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Dogs and Disease

We have previously talked about how dogs can detect COVID-19 (you can check it out here) and how they are amazing animals with a superior sense of smell. Other than the coronavirus, how can dogs be used in the medical field? 


How does a dog's nose work? 


Human noses are just fine  they have five million olfactory receptors; however, dogs have 300 million! In this way, they can detect more chemicals and more odours in the air. Even though dogs' brains are smaller than those of humans, the area in their brains devoted to smell is 40 times larger than in humans.


A dog's nasal cavity is divided into two separate chambers and opens into two nostrils that can wriggle and take in smells independently. As a dog sniffs, particles and compounds are trapped by mucus. Some of the air goes to the lungs, and some of them go to the brain, where they may be recognized. Dogs inhale through the openings of their nostrils and exhale through slits at the side. This allows them to locate the direction of the smell. You can find more information about this topic at this TED Talk

Anatomy of a dog's nose (Província Studio via YouTube)


Medical Alert Assistance Dogs


Medical alert dogs can warn their owners about impending crises in a various illnesses, including diabetes, heart disease, airborne allergies, asthma, and many others.


Diabetic Alert Dogs


A typical example of Medical Alert Assistance Dogs is diabetic alert dogs, trained to alert diabetic owners when there are chemical changes in their blood, as they may lead to complications if left untreated. Dogs can do this as there are distinct odours that accompany different blood sugar levels.


Cancer-Detecting Dogs


Many research studies have focused on how dogs detect cancers as they leave specific traces in a person's body and bodily secretions. Cancer cells, or healthy cells affected by cancers, produce and release these odour signatures, which may be picked up by dogs' olfactory receptors. A particularly interesting study shows that dogs trained only to detect breast cancers also react to melanoma and lung cancers, indicating that there may be a similar odour pattern to different types of cancer. If you're interested, you can read this article showcasing this type of Medical Alert Assistance Dog.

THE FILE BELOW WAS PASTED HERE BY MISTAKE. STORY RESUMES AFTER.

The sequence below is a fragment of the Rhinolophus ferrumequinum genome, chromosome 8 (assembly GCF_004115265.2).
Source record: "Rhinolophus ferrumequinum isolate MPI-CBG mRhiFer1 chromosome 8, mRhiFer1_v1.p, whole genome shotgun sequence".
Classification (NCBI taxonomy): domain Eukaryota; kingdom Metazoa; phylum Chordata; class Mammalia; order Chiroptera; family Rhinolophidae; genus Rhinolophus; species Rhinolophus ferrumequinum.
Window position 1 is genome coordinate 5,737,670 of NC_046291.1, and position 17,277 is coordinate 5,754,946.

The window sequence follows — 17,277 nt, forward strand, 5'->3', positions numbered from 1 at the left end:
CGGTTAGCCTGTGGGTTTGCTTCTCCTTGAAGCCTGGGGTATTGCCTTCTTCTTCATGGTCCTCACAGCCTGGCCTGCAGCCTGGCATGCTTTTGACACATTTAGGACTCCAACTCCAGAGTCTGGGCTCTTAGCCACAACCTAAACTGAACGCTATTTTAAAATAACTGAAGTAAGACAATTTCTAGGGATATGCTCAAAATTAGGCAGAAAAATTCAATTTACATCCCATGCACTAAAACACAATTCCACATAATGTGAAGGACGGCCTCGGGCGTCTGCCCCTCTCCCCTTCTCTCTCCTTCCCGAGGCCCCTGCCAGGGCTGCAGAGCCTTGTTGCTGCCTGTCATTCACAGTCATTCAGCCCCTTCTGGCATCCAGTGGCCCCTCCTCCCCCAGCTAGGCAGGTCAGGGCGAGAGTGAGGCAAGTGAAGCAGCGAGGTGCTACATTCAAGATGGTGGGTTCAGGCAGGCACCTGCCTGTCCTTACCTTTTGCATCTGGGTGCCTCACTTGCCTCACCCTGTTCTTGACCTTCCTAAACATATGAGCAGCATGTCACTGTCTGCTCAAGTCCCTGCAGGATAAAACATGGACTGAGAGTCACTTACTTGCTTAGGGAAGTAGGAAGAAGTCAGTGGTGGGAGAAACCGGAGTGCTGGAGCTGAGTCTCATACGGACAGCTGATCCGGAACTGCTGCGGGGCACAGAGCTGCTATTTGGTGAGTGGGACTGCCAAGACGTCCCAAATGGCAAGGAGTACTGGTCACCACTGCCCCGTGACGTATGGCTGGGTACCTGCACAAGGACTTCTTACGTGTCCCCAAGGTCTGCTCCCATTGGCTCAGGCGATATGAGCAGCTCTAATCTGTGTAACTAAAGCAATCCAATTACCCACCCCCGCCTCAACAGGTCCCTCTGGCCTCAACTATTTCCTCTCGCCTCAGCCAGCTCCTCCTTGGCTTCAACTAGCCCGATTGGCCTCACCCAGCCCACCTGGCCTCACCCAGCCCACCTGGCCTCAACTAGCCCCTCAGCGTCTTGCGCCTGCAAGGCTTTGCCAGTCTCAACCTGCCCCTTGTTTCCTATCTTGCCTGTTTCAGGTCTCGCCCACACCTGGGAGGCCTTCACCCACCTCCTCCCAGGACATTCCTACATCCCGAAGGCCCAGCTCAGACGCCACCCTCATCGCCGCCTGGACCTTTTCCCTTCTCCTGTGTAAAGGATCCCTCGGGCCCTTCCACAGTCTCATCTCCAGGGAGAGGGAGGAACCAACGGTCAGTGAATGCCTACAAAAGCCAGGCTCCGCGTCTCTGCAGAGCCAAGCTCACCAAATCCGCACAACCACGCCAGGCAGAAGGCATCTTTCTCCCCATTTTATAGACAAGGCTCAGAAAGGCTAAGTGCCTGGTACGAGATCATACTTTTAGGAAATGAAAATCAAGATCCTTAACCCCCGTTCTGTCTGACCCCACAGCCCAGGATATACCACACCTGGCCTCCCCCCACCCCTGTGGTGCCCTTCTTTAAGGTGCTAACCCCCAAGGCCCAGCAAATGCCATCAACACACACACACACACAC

Nut Allergies


Some people may be placed in a life-threatening situation just by breathing in airborne nut allergens. Some dogs are trained to detect airborne allergies in the environment and alert the client before they contact allergic triggers. Check out how amazing these dogs are in this Youtube video.


How are dogs trained?


Medical alert dogs receive specialized training based on the targeted specific condition of their owner. For example, during diabetes alert dogs training, a sample of the applicant's saliva will be used when their blood sugar is at 70 mg/dL. In all medical situations, dogs are trained to react in a specific way, such as tapping the owner to alert them. In general, it takes about two years for trainers and owners to train their dogs, depending on the dog's age, breed or training level.



Dogs are amazing animals that can be a companion and an assistant. Although dogs cannot replace hospital testings, they can be reliable helpers in detecting COVID-19 and numerous types of medical conditions. Some people’s lives may even depend on their fluffy four-legged animals sitting next to them.


References

Diabetes Alert Dogs. (2020, January 22). Retrieved October 17, 2020, from

https://k94life.org/diabetes-alert/

Ollila, E. (2020, July 13). Can Dogs Smell Cancer in Humans? Retrieved October 17, 2020, from

https://www.hillspet.com/dog-care/behavior-appearance/can-dogs-smell-cancer

The Role of Medical Alert and Medical Response Dogs in Monitoring Health Conditions. (2018,

May 29). Retrieved October 17, 2020, from https://www.rover.com/blog/role-medical-

alert-medical-response-dogs-monitoring-health-conditions/

Yoel, U., Gopas, J., Ozer, J., Peleg, R., & Shvartzman, P. (2015, September). Canine Scent

Detection of Volatile Elements, Characteristic of Malignant Cells, in Cell Cultures.

Retrieved October 17, 2020, from

https://www.ima.org.il/FilesUpload/IMAJ/0/168/84421.pdf


Featured image courtesy of Helena Lopes via Pexels



Article Author: Michelle Lam

Article Editors: Valerie Shirobokov, Stephanie Sahadeo

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